At the close of the fourteenth century, the Cistercians build a small Gothic church in the middle of their immense graveyard. Called the Church of All Saints, it had an empty crypt downstairs and a chapel above. Because the graveyard was filling so quickly, the Cistercians decided to dig up the oldest bodies and store their bones inside the church, leaving the ground outside available for new burials. This sort of exhumation occurred commonly in Medieval Europe. The Church proclaimed that, to have any hope of Heaven, the dead had to be buried in holy ground. With Papal permission, the ground part could be discarded. An ossuary in a church was still holy, even if the bones remained visible for all to see.

Only a tiny churchyard remains of the once-vast graveyard. Most of the modern monuments were high-gloss black marble engraved with names picked out in white, but a solitary granite muse stood among them. On another grave, a little girl angel kissed the cheek of a little marble boy. The strangest marker was an automobile’s steering wheel surmounted by a red star on a pole, a memento of the Soviet regime.

rhoads-steering-wheelIn 1421, Protestant troops led by Jan Hus attacked Sedlec, martyred the monks, burned the cathedral, and plundered the cemetery church. New monks arrived in 1454 to live in the monastic ruins, but the little church continued in a state near collapse until the order saved the money to renovate in 1661. Another thorough restoration and reconstruction was completed in 1870, when they rearranged the bones. Enclosed in scaffolding when we visited, the Church of All Saints looked to be about the size of a modest two-story house. In the latest remodeling of the original chapel, they seemed to be re-coppering the cupolas atop its twin spires.

When we arrived, the door to the chapel stood open. That seemed promising. The guidebook included directions for how to find someone with keys to open the place, but we appreciated not needing to track anyone down.

A large dark-haired matron sat at a table inside the door. “English?” she asked, already bored with our answer. We bought tickets for sixty Czech crowns, about two dollars. She said a photo pass cost another 30 Kc, which we gladly paid. Postcards and viewbooks and a guide to the ossuary in English covered her table. I was too excited to look at them. It had taken us nearly three hours to reach the place. I wanted to see it!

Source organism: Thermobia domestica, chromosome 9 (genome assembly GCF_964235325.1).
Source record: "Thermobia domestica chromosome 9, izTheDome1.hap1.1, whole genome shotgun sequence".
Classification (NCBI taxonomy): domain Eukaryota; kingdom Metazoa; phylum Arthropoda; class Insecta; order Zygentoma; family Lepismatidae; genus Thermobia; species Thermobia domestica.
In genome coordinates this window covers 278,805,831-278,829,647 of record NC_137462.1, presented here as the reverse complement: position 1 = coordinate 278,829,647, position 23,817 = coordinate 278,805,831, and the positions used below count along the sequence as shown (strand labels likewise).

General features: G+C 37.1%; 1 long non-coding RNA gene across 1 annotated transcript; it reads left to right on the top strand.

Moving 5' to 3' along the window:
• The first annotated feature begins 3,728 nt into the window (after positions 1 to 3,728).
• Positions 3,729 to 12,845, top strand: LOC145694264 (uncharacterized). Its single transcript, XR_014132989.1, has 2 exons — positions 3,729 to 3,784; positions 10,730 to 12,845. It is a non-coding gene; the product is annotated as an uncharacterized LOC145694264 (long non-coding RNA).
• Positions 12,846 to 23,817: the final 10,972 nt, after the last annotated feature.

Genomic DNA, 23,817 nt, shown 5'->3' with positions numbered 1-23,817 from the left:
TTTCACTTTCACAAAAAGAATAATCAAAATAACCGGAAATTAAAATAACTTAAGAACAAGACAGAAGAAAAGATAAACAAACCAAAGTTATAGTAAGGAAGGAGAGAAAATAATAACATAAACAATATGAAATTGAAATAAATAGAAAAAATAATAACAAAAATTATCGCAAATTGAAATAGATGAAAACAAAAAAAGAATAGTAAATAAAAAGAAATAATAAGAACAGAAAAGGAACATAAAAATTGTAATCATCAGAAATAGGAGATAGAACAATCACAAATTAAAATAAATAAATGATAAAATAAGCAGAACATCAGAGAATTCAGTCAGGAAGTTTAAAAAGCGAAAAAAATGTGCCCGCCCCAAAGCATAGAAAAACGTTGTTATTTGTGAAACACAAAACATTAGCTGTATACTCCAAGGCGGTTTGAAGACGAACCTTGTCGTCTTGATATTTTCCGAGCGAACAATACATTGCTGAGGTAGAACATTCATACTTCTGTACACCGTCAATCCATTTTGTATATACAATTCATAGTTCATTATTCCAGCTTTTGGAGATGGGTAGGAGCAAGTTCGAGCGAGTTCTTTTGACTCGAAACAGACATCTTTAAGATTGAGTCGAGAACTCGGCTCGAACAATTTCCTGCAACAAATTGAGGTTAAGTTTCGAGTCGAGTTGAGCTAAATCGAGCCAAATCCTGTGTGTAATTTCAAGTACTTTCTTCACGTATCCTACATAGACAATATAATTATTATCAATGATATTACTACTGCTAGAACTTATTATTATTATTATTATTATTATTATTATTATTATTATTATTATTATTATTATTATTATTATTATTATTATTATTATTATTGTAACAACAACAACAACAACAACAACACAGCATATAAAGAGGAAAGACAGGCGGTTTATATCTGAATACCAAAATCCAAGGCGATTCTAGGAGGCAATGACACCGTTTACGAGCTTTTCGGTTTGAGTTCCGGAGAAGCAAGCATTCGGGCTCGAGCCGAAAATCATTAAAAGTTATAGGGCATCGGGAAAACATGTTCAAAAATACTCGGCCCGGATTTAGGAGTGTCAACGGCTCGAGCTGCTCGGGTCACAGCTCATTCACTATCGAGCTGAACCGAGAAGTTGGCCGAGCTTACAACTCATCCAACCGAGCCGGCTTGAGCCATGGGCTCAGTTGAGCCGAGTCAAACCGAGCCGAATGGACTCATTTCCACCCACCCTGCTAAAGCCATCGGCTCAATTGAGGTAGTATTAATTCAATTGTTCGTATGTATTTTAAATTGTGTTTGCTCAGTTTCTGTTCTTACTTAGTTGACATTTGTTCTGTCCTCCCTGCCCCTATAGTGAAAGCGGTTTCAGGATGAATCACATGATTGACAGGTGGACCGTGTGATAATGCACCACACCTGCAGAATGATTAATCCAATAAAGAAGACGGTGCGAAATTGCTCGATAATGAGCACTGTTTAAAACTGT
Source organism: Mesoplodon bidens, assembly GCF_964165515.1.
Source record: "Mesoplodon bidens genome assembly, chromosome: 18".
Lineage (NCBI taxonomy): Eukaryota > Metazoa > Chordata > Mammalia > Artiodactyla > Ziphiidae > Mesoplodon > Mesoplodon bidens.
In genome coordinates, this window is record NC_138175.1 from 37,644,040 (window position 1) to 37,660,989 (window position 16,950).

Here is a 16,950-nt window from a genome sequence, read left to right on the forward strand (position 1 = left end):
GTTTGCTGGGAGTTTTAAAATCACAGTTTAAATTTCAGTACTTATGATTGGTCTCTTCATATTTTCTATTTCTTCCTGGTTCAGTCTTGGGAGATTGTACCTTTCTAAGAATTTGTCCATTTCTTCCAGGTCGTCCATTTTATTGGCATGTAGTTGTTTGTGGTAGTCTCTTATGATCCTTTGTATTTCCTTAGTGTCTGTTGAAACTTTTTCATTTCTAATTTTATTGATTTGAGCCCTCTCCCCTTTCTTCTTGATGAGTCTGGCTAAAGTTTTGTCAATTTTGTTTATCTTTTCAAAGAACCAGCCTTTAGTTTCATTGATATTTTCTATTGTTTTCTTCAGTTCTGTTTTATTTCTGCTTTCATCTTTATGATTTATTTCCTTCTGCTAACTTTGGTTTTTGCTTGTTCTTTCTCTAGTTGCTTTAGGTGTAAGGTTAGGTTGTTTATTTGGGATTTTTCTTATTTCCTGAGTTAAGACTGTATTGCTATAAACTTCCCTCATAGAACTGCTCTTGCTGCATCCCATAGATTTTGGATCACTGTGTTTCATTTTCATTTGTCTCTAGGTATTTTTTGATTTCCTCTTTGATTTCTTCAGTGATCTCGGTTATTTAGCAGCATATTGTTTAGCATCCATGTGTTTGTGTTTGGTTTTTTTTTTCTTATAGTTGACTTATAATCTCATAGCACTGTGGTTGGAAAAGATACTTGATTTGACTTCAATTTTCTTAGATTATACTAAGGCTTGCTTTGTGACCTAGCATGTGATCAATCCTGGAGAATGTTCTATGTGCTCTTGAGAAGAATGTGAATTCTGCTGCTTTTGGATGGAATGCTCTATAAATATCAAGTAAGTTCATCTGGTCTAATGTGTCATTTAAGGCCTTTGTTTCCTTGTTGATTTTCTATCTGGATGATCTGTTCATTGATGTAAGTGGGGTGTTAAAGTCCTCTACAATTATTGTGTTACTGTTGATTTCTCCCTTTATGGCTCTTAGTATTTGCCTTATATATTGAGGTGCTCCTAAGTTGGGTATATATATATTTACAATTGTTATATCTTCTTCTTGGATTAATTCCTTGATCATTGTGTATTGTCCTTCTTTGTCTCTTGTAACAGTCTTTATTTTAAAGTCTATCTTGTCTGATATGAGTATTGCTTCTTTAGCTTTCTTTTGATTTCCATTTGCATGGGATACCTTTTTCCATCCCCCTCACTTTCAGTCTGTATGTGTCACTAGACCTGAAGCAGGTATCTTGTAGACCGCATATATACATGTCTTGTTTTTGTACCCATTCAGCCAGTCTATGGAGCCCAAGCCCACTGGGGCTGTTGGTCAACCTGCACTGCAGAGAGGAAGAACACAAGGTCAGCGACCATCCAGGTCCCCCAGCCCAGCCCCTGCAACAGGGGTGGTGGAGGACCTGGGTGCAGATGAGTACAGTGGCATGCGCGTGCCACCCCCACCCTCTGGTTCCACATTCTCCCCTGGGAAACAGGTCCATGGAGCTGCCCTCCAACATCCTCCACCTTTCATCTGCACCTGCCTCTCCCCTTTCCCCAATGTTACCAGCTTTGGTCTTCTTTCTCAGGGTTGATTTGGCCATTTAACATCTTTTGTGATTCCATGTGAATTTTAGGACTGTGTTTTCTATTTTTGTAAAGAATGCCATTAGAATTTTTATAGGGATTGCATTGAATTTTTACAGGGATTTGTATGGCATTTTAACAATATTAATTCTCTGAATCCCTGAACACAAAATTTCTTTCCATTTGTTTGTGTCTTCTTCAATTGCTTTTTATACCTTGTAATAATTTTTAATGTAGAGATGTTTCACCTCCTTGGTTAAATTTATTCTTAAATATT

She handed us a laminated one-page explanation in English of the ossuary’s history. The graveyard had been sanctified in 1278, when Abbot Heidenreich brought a jar of dirt back from Golgotha, the hill outside Jerusalem on which Christ is said to have been crucified. With its handful of dirt, the little graveyard became the most popular resting place in Central Europe. People literally came to Sedlec to die. Corpses got carted in from hundreds of miles away. The graveyard had originally extended all the way down the block to the cathedral, but the church sold land when times were hard.

bone chalice

My photo of the bone chalice in Kutna Hora.

Above the staircase to the crypt, the bone decor began. A daisy chain of skulls, crossed bones wired beneath them, traced the arch. In alcoves on either side of the foyer stood chalices assembled from bones. Long bones from the arms formed the bases, topped with a layer of shoulder blades. Then the lacy architecture of tailbones supported a complex arrangement of smaller bones: round knobs I couldn’t identify, flat disks that might have been kneecaps, the slender bones of forearms. The bells of the cups had been shaped from thighbones and topped with skulls. It took my breath away.

As cool as the inside of a refrigerator, the relatively dark chapel didn’t smell of death, or rot, or even of mold. There wasn’t a hint of corruption in the crypt. Despite the stained and crumbling plaster on the walls, the scent seemed curiously neutral.

At the foot of the steps, the ossuary’s designer had signed his name and the date of completion in bones. Frantisek Rint had been a woodcarver before he decorated the ossuary. I wondered how he got the job. How does one train to make art of the dead?